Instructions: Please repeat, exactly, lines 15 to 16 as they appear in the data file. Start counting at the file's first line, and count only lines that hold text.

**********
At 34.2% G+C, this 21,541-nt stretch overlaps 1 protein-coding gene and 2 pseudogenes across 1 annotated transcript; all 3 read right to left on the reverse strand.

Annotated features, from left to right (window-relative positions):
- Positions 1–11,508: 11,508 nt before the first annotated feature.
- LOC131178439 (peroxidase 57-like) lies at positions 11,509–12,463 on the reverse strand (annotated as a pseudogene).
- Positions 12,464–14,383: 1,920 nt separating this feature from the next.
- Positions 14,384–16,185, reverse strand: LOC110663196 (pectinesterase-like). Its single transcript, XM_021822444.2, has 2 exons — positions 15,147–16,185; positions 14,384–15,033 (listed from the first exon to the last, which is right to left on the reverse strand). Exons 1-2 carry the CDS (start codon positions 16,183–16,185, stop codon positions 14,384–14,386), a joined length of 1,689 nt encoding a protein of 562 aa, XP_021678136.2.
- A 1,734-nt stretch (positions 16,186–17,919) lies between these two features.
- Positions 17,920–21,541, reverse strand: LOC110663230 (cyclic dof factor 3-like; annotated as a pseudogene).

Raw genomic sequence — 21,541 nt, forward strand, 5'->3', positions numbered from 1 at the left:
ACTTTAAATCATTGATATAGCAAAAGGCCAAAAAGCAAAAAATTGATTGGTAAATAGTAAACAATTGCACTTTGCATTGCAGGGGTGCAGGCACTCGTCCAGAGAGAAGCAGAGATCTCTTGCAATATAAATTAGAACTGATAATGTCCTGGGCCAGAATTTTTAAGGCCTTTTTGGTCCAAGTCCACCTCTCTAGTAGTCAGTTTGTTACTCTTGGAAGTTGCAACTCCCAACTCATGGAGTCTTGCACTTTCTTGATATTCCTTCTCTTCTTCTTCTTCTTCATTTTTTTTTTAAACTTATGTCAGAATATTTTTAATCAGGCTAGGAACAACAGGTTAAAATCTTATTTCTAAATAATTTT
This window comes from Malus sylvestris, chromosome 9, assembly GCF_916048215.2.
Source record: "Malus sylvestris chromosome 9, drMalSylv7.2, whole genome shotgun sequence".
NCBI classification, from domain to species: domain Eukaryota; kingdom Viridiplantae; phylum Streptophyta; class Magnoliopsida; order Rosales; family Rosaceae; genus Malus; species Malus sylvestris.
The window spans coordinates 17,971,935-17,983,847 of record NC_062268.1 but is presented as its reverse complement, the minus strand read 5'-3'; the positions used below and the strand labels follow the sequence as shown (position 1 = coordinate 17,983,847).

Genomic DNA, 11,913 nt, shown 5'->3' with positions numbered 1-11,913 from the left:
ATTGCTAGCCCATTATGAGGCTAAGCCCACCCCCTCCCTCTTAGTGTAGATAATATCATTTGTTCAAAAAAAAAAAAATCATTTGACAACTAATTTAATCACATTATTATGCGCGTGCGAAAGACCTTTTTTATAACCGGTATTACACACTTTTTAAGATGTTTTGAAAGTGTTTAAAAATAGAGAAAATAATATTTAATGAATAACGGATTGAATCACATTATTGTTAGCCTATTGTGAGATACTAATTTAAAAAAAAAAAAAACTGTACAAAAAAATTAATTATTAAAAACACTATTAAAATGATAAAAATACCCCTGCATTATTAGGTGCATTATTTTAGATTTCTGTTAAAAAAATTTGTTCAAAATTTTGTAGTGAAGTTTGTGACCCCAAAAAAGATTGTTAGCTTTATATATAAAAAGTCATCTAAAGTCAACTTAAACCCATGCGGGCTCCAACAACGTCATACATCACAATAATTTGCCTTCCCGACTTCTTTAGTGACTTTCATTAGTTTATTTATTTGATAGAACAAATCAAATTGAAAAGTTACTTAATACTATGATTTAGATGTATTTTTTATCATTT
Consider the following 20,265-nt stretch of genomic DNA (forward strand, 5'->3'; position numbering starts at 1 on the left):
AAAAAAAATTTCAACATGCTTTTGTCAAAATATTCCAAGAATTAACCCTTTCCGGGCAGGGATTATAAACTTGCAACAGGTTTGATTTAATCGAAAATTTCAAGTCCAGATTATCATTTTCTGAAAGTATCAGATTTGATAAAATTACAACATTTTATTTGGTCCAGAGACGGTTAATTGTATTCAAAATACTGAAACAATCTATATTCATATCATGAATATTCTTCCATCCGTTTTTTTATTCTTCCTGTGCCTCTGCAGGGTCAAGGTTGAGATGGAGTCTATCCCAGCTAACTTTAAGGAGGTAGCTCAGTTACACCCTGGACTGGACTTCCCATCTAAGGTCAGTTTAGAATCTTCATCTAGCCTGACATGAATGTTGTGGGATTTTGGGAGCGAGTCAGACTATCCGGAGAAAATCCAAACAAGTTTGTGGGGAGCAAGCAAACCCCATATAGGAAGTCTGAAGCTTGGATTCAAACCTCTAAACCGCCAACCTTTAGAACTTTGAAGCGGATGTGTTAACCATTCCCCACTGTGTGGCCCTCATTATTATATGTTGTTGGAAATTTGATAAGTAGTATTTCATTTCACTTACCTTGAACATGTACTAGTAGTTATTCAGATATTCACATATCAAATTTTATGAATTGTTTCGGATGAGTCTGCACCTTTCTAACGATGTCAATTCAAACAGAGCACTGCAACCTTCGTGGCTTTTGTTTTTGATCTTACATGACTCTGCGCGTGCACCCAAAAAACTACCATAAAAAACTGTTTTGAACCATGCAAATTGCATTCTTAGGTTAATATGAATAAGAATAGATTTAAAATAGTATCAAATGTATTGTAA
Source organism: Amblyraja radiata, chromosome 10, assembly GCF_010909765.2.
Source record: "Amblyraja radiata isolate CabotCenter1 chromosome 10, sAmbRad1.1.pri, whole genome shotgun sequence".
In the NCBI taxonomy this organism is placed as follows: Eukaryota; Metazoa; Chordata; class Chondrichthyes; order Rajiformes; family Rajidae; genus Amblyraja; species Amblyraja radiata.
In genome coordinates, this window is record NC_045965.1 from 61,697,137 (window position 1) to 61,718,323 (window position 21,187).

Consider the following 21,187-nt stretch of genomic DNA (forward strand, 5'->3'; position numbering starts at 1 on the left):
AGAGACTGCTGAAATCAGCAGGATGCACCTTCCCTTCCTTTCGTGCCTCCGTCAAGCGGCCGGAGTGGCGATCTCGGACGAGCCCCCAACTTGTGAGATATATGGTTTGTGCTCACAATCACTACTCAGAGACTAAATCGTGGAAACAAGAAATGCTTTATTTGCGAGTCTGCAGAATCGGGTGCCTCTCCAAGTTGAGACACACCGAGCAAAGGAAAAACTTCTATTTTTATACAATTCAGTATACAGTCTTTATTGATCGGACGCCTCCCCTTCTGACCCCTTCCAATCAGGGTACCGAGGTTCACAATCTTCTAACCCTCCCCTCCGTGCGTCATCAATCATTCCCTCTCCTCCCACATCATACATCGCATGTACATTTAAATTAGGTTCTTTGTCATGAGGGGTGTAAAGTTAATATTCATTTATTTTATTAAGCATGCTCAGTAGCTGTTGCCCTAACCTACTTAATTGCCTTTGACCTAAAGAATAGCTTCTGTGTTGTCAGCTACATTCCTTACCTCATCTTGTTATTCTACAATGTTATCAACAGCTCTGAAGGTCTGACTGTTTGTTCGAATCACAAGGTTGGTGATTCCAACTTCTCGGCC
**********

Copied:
Genomic DNA, 11,913 nt, shown 5'->3' with positions numbered 1-11,913 from the left:
ATTGCTAGCCCATTATGAGGCTAAGCCCACCCCCTCCCTCTTAGTGTAGATAATATCATTTGTTCAAAAAAAAAAAAATCATTTGACAACTAATTTAATCACATTATTATGCGCGTGCGAAAGACCTTTTTTATAACCGGTATTACACACTTTTTAAGATGTTTTGAAAGTGTTTAAAAATAGAGAAAATAATATTTAATGAATAACGGATTGAATCACATTATTGTTAGCCTATTGTGAGATACTAATTTAAAAAAAAAAAAAACTGTACAAAAAAATTAATTATTAAAAACACTATTAAAATGATAAAAATACCCCTGCATTATTAGGTGCATTATTTTAGATTTCTGTTAAAAAAATTTGTTCAAAATTTTGTAGTGAAGTTTGTGACCCCAAAAAAGATTGTTAGCTTTATATATAAAAAGTCATCTAAAGTCAACTTAAACCCATGCGGGCTCCAACAACGTCATACATCACAATAATTTGCCTTCCCGACTTCTTTAGTGACTTTCATTAGTTTATTTATTTGATAGAACAAATCAAATTGAAAAGTTACTTAATACTATGATTTAGATGTATTTTTTATCATTT